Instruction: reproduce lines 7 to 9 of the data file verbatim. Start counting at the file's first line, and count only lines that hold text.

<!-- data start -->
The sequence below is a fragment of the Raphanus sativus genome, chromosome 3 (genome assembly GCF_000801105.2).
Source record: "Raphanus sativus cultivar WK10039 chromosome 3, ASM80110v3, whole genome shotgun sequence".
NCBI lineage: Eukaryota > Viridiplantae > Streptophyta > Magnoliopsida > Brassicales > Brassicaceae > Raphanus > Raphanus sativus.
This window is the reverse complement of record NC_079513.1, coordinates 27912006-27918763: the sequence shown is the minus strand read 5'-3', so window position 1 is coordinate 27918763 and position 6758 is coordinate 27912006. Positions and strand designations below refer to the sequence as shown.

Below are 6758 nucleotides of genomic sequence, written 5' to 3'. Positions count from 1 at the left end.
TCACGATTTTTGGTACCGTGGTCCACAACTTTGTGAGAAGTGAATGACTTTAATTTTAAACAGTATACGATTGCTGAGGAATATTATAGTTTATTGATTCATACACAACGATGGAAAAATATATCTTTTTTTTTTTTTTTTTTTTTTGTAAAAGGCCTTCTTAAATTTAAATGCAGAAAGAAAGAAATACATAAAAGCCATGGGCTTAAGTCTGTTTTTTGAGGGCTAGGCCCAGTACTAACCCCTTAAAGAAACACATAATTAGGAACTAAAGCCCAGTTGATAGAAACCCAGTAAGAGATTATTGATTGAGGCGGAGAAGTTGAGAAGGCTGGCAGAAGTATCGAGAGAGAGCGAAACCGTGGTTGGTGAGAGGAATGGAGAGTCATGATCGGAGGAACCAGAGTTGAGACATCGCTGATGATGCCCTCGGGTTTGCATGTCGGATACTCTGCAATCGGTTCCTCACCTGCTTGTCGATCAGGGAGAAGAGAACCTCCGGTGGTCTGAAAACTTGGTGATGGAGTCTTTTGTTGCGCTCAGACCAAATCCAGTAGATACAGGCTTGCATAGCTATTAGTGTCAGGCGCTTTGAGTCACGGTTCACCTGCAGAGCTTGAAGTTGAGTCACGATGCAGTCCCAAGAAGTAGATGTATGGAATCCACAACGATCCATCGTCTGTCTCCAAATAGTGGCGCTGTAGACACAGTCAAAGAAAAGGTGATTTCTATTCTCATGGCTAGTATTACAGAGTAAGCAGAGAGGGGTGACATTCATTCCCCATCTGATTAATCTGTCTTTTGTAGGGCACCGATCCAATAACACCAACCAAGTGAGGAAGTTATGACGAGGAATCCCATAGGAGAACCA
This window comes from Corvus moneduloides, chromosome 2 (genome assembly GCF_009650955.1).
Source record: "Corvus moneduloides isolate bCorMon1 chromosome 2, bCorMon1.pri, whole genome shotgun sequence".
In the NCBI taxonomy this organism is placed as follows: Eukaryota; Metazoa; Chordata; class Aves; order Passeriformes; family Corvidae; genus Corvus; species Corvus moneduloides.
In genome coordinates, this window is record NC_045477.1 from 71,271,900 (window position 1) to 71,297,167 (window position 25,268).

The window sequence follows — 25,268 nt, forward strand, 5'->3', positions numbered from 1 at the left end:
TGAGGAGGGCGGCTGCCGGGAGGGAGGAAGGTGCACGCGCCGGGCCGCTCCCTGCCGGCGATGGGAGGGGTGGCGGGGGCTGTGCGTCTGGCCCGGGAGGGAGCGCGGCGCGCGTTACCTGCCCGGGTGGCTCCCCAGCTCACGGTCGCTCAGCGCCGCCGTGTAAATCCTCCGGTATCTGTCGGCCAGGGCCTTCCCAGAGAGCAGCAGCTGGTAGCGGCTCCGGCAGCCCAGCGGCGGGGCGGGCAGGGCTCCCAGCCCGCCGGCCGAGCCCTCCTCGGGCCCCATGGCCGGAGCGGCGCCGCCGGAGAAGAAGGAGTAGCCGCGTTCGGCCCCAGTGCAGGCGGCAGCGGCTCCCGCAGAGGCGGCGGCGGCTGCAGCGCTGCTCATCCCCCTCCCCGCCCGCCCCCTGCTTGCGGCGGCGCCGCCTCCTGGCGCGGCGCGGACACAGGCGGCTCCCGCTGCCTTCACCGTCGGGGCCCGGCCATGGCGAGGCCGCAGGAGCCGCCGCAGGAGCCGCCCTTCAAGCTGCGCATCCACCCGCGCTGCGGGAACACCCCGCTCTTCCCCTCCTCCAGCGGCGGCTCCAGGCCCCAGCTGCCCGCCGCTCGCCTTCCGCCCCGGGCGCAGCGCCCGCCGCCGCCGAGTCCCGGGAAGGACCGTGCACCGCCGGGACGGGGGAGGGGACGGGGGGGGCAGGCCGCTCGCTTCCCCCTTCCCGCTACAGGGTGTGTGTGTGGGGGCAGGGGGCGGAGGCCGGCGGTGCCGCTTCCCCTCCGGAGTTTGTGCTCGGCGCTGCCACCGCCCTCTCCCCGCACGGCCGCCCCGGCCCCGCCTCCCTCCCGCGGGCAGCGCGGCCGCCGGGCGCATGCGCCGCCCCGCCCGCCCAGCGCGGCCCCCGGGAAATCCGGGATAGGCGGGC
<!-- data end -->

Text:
This window comes from Corvus moneduloides, chromosome 2 (genome assembly GCF_009650955.1).
Source record: "Corvus moneduloides isolate bCorMon1 chromosome 2, bCorMon1.pri, whole genome shotgun sequence".
In the NCBI taxonomy this organism is placed as follows: Eukaryota; Metazoa; Chordata; class Aves; order Passeriformes; family Corvidae; genus Corvus; species Corvus moneduloides.